In his comment on my previous post, Alex mentions the "bolt from the blue" strategy as possibly related to the knock-out blow that is my current obsession (and he's right, in my opinion). My reply started to get long, so I decided to turn it into a post instead …
In Edwardian debates about the defence of the UK, the "bolt from the blue" school of naval strategy believed that the German navy could temporarily gain local superiority and throw a few hundred thousand soldiers ashore in Norfolk or somewhere, and Britain's puny army would be no match for those efficient Prussians. (Read: we need conscription!) It was opposed by the "blue water" school who argued that a strong Royal Navy would be sufficient to stop the Germans from getting ashore in any numbers. (Read: we need more dreadnoughts!) Of course, the dramatic and frightening bolt from the blue was the one favoured by Edwardian war-scare novelists like le Queux and Childers.1
There's certainly some similarity between the bolt from the blue and the knock-out blow, though how much the one influenced the other is difficult to say. Both were surprise attacks, and both evaded existing defences (the Royal Navy and the North Sea/English Channel). And both struck directly at the heart of Empire, rather than fighting the war at a safe distance, in Europe or the edges of empire. I think the major difference is that the bolt from the blue was still a military strategy: a way for Germany to bring its overwhelming military superiority to bear on the British army, defeat it and force Britain to surrender.2 But the knock-out blow was, generally speaking, aimed at civilians: it was a way of using British civilians themselves to force the government to surrender, directly or indirectly.3 (In that sense, the closest comparison might be a guerre de course like the U-boat campaigns in the World Wars.) After the First World War, the knock-out blow replaced the bolt from the blue as the scaremonger's nightmare of choice …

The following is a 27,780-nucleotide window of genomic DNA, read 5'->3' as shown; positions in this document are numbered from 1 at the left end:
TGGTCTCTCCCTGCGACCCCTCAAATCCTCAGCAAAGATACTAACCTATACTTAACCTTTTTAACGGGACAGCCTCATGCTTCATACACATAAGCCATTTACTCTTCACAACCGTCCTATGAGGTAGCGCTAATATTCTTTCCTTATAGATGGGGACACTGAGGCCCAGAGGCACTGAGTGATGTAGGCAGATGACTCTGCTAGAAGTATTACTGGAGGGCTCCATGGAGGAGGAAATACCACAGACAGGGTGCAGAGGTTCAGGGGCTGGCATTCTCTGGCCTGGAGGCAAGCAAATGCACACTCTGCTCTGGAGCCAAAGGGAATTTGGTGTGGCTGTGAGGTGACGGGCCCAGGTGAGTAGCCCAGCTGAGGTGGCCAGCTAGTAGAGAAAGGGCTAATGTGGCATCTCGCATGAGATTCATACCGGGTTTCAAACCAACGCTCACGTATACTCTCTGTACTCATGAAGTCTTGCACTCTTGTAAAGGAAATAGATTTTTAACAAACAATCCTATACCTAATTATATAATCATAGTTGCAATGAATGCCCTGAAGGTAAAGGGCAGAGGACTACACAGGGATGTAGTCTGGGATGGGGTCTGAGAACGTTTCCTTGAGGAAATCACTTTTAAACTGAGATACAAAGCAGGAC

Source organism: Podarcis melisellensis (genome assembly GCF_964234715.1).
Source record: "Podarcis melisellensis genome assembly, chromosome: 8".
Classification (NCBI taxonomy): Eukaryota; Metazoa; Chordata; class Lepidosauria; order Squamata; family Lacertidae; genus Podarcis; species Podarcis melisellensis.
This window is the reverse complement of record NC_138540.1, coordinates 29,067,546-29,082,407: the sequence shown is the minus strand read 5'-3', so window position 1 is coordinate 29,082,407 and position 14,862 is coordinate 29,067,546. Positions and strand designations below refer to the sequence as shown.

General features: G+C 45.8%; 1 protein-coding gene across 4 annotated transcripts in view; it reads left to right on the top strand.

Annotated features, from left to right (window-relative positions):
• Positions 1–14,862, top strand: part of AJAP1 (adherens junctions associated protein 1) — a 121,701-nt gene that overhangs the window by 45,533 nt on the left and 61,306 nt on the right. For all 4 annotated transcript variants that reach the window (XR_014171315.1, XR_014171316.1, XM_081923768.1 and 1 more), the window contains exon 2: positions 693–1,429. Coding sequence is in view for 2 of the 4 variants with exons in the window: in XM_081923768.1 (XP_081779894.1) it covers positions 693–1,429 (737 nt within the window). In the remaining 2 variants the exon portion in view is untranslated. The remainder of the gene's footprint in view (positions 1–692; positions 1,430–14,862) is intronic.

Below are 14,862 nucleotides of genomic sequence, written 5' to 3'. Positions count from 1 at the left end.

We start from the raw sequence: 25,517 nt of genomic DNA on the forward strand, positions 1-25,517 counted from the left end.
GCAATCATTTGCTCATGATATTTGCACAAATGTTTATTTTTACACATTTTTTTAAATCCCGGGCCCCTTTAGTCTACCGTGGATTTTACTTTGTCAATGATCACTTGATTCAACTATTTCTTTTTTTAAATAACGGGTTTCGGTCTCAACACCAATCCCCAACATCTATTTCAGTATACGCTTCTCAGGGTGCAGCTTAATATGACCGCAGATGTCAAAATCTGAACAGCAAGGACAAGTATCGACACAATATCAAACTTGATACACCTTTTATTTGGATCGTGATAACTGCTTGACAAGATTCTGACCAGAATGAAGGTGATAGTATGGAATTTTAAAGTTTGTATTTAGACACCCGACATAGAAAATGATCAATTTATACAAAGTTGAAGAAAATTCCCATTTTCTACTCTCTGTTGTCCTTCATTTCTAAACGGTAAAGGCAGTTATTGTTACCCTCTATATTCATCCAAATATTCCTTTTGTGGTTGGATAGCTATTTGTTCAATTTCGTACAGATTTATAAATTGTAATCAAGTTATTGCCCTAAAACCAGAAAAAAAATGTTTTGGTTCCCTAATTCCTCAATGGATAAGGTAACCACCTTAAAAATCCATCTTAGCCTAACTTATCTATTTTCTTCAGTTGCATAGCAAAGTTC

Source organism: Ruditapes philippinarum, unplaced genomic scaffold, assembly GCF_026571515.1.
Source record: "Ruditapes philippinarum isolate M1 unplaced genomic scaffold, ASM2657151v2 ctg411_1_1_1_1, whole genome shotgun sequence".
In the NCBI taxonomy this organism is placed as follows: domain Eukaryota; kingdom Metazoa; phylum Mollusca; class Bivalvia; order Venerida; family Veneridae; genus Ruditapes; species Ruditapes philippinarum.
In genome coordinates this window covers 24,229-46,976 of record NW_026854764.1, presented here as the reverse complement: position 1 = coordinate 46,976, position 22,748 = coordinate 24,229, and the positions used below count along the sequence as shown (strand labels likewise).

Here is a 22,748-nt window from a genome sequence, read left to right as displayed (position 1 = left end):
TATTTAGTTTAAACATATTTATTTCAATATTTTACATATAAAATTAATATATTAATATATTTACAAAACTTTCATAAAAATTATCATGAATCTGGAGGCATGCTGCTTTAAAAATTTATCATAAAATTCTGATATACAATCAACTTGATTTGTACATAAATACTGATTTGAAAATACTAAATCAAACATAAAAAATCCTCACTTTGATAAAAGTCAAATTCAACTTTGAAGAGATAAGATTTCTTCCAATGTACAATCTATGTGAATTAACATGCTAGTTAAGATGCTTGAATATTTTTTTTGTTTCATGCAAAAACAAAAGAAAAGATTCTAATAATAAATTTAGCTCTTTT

But now I'm getting ahead of myself!
- See A.J.A. Morris, The Scaremongers: The Advocacy of War and Rearmament, 1896-1914, London: Routledge & Kegan Paul, 1984.
- I should emphasise that it wasn't the Germans themselves who thought this, by and large: these were basically unwarranted British fears about what Germany was planning or at least was capable of.
- In the pre-1914 period, there was some suggestion that strategic bombing would be best employed to disrupt enemy mobilisation, but that wasn't seen as a potentially war-winning strategy, merely a helpful one.
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